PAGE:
The Atlantic

Bacteria Send Electrical Pulses as Recruitment Ads

To coordinate their behavior, the microorganisms can transmit signals much like neurons.
Source: U.S. Centers for Disease Control and Prevention

Bacteria are simple, supposedly. Each one consists of a single microscopic cell. But together, these cells have a surprisingly rich social life, and are capable of unexpectedly complex behaviors. For example, a team of scientists led by Gürol Süel from the University of California, San Diego, now has shown that groups of bacteria can coordinate their actions and bolster their ranks by sending long-range electrical signals, not unlike those that course along our neurons and power our thoughts.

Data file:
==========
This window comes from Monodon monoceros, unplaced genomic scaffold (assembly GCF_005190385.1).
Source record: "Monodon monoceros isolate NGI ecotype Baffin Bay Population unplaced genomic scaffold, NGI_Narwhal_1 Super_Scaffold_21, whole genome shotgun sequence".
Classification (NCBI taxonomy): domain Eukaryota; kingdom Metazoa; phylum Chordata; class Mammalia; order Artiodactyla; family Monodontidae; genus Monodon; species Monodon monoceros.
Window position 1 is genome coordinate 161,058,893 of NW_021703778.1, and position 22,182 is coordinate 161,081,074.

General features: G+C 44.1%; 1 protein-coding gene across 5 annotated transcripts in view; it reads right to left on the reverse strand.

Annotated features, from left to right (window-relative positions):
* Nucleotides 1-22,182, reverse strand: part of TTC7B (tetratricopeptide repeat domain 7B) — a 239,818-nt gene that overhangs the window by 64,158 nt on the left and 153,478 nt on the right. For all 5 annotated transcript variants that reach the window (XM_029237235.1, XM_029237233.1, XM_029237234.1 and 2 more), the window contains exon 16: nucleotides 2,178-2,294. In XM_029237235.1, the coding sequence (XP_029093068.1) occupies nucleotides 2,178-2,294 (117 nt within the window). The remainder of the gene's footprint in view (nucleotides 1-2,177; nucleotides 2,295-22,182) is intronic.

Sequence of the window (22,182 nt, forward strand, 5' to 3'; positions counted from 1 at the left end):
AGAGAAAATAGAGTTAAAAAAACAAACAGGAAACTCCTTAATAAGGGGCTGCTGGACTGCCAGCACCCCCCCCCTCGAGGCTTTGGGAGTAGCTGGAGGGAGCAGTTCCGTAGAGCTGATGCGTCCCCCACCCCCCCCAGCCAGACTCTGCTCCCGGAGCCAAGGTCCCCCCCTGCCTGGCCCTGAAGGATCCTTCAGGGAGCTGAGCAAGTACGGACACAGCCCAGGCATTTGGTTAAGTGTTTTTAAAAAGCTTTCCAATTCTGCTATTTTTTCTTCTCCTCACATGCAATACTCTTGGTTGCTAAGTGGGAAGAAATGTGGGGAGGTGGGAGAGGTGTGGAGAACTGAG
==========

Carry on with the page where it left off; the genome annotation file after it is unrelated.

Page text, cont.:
When bacteria find themselves on solid surfaces, they can secrete a large, slimy framework called a “biofilm,” which they then inhabit. These biofilms are everywhere. You find them on rocks and boat hulls, on

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